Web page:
Agenda Item No. 2
Presenter: Ted Hollingsworth



Consideration by Council of staff recommendations regarding applicant eligibility, project eligibility, and eligible project costs in Texas Farm and Ranch Lands Conservation Program project proposals.

March 2, 2016

Texas Parks and Wildlife Department (TPWD) staff has fielded a number of questions from applicants and potential applicants to the Texas Farm and Ranch Lands Conservation Program (TFRLCP) regarding who may apply for grants and what project costs are eligible for funding. While the answers to some of these questions are prescribed in HB 1925, others appear open to some discretion from the TFRLC Council. Staff will present the Council with recommendations for guidance for this and future cycles of grant funding associated with the TFRLCP.

According to HB 1925, a grantee must be a “qualified easement holder”, defined as a state agency, county, municipality or a Section 501© (3) organization organized for the purpose of preserving agriculture, open space, or natural resources. Also, according to HB 1925, an agricultural conservation easement means a conservation easement designed to conserve water quality or quantity, conserve native wildlife species through protection of their habitat, conserve rare or sensitive plant species, or conserve large tracts of qualified open-space land that are threatened with fragmentation or development. In previous years, TFRLCP guidance has in general considered lands eligible if they were covered by a special ad valorem tax valuation granted by the Central Appraisal District for that county under Section 1-d-1 of Article VIII of the Texas Constitution. These lands include lands managed for row-crop agriculture, hay production, cattle ranching, timber production, other food and fiber products, and wildlife.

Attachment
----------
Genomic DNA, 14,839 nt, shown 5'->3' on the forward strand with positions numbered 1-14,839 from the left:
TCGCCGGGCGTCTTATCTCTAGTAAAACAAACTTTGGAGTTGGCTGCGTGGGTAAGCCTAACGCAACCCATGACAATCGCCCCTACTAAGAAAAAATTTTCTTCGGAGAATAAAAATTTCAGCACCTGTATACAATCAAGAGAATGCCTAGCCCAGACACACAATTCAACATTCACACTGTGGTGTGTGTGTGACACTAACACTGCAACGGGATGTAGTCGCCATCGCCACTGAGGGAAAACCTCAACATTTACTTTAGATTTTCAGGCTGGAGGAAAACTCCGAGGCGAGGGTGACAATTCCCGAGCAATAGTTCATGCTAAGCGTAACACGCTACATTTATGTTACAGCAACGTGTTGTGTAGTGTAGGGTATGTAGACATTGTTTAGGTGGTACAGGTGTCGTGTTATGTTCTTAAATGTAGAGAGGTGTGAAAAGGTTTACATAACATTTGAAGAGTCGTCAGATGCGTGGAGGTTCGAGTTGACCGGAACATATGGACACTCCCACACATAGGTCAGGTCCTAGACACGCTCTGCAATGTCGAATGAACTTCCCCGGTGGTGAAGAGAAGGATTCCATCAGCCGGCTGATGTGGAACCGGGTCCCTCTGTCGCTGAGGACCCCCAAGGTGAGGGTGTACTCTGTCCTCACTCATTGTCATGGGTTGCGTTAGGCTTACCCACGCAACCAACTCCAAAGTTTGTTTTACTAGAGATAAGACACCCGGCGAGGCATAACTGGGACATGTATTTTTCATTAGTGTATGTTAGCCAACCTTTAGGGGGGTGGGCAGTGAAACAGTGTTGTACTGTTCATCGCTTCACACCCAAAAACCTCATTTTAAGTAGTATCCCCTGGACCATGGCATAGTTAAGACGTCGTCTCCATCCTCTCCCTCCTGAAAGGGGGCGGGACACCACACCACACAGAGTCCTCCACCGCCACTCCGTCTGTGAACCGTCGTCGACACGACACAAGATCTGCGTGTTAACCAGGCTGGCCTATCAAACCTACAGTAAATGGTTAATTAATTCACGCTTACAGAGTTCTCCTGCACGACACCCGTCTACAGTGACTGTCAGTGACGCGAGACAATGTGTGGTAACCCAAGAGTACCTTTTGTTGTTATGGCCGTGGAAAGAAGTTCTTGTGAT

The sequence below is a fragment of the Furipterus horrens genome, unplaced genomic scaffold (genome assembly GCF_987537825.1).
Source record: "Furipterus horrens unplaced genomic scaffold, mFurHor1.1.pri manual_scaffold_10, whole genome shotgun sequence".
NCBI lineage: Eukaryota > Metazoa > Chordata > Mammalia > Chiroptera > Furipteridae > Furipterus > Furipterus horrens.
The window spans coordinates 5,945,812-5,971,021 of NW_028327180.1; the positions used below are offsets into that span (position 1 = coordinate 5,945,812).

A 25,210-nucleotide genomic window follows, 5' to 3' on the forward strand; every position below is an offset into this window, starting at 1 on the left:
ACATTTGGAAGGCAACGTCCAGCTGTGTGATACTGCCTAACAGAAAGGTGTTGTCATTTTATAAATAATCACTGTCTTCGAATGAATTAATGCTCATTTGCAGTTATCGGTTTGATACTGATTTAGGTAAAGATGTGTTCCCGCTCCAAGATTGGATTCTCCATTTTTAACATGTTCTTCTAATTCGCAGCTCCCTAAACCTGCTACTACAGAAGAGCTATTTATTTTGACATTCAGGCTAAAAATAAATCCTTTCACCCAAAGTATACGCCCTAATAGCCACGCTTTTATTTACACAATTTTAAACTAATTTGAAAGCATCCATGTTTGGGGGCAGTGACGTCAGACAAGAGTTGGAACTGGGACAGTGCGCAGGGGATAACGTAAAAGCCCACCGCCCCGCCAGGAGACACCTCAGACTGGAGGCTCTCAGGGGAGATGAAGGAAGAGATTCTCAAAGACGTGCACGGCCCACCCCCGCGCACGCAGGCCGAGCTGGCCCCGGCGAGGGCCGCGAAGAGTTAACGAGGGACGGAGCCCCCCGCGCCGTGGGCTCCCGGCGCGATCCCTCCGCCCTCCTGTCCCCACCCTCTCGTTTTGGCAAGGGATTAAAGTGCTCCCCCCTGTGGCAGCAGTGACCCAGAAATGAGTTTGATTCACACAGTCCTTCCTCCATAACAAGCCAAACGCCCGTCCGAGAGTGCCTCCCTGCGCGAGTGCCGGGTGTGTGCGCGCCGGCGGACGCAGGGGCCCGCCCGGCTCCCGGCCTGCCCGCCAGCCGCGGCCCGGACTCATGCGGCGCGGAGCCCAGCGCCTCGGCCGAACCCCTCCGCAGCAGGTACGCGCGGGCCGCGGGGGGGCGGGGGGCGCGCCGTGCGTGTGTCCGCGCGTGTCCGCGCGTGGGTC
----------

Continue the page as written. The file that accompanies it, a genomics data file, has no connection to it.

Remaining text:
There are a number of ancillary costs associated with conservation easement transactions in addition to the actual purchase price of the easement. These can include the costs of an appraisal, survey, phase 1 environmental report, title policy, monitoring endowment, and related costs. HB 1925 does not disallow these costs from grant awards, and staff recognizes that the option to cover these costs in TFRLCP grants can increase the versatility of the program and the range of proposals that are likely to be submitted to the Program and the Council for consideration.


“The Texas Farm and Ranch Lands Conservation Council authorizes staff to accept and rank grant applications from any qualified easement holder for lands covered by Section 1 (d) 1 ad valorem tax valuations. The Council furthermore authorizes staff to consider and recommend to the Council project grants that include payment of ancillary project costs.”